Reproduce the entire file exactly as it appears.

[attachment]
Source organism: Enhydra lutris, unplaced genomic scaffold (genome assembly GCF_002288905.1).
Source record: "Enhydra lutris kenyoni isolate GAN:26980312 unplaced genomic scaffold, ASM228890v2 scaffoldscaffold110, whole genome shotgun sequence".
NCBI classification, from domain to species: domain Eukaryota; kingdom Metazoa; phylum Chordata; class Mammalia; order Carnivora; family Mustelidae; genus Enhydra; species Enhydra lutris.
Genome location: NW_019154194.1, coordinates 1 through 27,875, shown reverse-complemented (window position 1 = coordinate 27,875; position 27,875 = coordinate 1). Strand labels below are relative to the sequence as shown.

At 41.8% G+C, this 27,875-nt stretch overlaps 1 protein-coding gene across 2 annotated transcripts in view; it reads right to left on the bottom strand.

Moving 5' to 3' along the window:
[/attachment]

Source organism: Enhydra lutris, unplaced genomic scaffold (genome assembly GCF_002288905.1).
Source record: "Enhydra lutris kenyoni isolate GAN:26980312 unplaced genomic scaffold, ASM228890v2 scaffoldscaffold110, whole genome shotgun sequence".
NCBI classification, from domain to species: domain Eukaryota; kingdom Metazoa; phylum Chordata; class Mammalia; order Carnivora; family Mustelidae; genus Enhydra; species Enhydra lutris.
Genome location: NW_019154194.1, coordinates 1 through 27,875, shown reverse-complemented (window position 1 = coordinate 27,875; position 27,875 = coordinate 1). Strand labels below are relative to the sequence as shown.

At 41.8% G+C, this 27,875-nt stretch overlaps 1 protein-coding gene across 2 annotated transcripts in view; it reads right to left on the bottom strand.

Moving 5' to 3' along the window: